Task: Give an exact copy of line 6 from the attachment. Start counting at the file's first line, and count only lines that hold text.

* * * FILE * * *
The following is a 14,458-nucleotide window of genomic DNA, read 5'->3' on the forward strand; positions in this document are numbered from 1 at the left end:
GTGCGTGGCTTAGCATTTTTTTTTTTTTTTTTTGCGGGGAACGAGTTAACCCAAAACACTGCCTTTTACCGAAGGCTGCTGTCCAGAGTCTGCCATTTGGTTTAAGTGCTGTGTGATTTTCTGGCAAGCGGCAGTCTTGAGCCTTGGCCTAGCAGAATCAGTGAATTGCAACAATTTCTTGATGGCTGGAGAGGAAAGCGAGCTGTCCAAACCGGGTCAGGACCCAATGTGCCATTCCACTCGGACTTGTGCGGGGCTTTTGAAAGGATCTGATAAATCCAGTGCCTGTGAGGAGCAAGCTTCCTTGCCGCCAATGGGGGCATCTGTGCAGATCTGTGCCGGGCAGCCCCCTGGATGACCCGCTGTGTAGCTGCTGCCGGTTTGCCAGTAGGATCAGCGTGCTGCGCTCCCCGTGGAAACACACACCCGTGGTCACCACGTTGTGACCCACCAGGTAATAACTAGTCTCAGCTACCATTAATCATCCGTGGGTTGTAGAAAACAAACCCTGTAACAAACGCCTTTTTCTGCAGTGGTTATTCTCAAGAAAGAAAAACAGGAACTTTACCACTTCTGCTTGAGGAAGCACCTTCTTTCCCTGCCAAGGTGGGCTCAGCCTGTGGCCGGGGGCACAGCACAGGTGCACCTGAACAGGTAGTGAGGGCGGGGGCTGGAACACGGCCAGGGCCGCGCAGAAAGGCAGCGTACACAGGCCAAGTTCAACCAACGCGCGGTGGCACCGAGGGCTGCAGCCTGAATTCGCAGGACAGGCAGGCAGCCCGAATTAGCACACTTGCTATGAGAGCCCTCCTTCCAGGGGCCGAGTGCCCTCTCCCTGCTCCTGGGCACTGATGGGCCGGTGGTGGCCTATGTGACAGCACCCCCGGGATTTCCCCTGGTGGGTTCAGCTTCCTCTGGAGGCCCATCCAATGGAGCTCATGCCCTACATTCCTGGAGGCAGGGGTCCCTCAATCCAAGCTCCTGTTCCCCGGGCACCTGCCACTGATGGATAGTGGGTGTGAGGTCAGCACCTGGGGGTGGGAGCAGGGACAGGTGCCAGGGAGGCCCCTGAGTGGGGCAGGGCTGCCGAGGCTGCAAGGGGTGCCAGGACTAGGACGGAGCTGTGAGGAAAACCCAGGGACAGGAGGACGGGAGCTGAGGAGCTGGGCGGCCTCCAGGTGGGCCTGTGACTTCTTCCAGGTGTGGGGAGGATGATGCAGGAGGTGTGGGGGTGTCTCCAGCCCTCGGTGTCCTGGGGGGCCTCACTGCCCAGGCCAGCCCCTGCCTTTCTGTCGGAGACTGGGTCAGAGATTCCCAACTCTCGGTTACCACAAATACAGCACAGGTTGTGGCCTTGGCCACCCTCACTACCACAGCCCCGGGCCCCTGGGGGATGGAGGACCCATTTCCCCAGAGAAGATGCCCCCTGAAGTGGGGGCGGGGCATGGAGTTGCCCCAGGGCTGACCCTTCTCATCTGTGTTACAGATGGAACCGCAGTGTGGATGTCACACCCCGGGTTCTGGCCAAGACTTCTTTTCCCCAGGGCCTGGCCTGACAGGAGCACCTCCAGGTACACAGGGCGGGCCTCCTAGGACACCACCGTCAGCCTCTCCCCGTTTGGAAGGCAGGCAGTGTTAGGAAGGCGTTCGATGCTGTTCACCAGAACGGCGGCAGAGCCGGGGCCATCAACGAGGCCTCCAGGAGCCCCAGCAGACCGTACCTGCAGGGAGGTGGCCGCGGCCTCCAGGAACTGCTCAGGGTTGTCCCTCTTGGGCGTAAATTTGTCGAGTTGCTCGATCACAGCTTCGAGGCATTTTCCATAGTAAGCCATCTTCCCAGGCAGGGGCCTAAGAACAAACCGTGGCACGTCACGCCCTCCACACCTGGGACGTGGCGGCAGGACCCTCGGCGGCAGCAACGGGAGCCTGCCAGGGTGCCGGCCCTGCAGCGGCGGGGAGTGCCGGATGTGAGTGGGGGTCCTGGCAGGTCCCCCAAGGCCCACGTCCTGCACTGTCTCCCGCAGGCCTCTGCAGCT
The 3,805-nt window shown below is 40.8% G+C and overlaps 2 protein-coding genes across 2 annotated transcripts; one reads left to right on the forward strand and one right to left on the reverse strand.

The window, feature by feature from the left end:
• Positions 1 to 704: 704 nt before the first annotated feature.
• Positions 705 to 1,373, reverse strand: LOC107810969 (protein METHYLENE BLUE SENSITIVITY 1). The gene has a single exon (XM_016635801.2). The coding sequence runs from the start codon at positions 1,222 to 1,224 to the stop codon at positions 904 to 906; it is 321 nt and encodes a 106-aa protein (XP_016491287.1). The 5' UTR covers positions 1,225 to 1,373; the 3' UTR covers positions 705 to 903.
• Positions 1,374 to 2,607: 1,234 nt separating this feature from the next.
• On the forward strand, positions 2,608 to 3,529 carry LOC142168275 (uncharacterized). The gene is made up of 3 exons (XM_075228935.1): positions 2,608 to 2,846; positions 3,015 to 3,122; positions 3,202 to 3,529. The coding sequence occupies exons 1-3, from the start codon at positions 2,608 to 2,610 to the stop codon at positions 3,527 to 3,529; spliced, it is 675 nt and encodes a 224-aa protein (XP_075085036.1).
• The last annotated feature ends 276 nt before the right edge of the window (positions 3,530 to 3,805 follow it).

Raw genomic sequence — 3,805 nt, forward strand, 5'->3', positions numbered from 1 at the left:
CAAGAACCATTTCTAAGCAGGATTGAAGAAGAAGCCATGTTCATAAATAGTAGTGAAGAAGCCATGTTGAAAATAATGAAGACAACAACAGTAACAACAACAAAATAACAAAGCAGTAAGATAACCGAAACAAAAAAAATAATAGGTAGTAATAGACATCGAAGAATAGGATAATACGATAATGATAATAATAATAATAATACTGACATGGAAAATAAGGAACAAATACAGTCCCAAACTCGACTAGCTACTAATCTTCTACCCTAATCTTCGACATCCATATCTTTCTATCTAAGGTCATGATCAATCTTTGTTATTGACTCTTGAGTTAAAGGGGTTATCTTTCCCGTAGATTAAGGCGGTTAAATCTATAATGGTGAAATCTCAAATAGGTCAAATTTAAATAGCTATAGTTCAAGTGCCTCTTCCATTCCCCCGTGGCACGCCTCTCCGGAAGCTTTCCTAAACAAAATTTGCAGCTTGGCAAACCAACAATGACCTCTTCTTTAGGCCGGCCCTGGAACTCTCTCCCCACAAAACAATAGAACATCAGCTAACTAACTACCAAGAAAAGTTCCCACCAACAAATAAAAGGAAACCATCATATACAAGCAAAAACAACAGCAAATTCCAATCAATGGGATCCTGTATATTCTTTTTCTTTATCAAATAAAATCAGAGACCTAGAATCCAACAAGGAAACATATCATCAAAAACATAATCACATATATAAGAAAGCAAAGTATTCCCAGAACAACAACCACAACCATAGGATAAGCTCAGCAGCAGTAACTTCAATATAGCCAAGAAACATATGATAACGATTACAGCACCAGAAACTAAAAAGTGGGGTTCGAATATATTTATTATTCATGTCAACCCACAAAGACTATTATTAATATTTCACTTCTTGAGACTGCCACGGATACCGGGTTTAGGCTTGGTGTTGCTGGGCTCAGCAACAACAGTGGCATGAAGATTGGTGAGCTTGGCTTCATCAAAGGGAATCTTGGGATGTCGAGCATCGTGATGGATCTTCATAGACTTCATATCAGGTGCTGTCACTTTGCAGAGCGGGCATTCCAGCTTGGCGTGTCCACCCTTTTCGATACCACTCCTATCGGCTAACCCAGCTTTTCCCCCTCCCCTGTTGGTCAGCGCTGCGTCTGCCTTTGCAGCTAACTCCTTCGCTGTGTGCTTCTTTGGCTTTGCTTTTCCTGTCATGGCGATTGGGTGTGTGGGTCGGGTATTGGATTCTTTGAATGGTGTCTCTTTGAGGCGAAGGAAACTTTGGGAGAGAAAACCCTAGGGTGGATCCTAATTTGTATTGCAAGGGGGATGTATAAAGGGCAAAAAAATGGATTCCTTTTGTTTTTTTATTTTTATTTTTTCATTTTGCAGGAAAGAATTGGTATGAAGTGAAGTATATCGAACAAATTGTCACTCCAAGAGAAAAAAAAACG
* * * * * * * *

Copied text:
• Positions 705 to 1,373, reverse strand: LOC107810969 (protein METHYLENE BLUE SENSITIVITY 1). The gene has a single exon (XM_016635801.2). The coding sequence runs from the start codon at positions 1,222 to 1,224 to the stop codon at positions 904 to 906; it is 321 nt and encodes a 106-aa protein (XP_016491287.1). The 5' UTR covers positions 1,225 to 1,373; the 3' UTR covers positions 705 to 903.